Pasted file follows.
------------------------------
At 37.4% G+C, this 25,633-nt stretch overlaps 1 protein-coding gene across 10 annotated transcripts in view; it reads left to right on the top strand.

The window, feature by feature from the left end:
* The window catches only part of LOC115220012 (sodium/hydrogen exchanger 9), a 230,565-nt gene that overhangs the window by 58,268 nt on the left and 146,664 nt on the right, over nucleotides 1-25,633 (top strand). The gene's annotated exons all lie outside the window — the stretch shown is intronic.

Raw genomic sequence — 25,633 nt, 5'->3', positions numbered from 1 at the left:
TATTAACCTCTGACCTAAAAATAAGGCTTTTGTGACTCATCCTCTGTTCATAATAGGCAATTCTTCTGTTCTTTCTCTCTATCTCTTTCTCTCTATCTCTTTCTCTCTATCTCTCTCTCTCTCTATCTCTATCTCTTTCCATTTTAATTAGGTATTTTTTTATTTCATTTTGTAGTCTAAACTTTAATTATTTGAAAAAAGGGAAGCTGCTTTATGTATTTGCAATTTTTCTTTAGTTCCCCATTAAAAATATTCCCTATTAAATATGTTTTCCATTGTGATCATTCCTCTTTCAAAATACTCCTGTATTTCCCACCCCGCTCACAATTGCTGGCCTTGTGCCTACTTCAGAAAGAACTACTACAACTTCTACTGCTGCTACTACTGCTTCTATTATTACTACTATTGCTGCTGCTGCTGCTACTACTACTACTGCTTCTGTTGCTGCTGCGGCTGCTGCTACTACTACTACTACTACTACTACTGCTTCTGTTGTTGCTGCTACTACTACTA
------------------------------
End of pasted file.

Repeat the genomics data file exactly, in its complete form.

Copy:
At 37.4% G+C, this 25,633-nt stretch overlaps 1 protein-coding gene across 10 annotated transcripts in view; it reads left to right on the top strand.

The window, feature by feature from the left end:
* The window catches only part of LOC115220012 (sodium/hydrogen exchanger 9), a 230,565-nt gene that overhangs the window by 58,268 nt on the left and 146,664 nt on the right, over nucleotides 1-25,633 (top strand). The gene's annotated exons all lie outside the window — the stretch shown is intronic.

Raw genomic sequence — 25,633 nt, 5'->3', positions numbered from 1 at the left:
TATTAACCTCTGACCTAAAAATAAGGCTTTTGTGACTCATCCTCTGTTCATAATAGGCAATTCTTCTGTTCTTTCTCTCTATCTCTTTCTCTCTATCTCTTTCTCTCTATCTCTCTCTCTCTCTATCTCTATCTCTTTCCATTTTAATTAGGTATTTTTTTATTTCATTTTGTAGTCTAAACTTTAATTATTTGAAAAAAGGGAAGCTGCTTTATGTATTTGCAATTTTTCTTTAGTTCCCCATTAAAAATATTCCCTATTAAATATGTTTTCCATTGTGATCATTCCTCTTTCAAAATACTCCTGTATTTCCCACCCCGCTCACAATTGCTGGCCTTGTGCCTACTTCAGAAAGAACTACTACAACTTCTACTGCTGCTACTACTGCTTCTATTATTACTACTATTGCTGCTGCTGCTGCTACTACTACTACTGCTTCTGTTGCTGCTGCGGCTGCTGCTACTACTACTACTACTACTACTACTGCTTCTGTTGTTGCTGCTACTACTACTA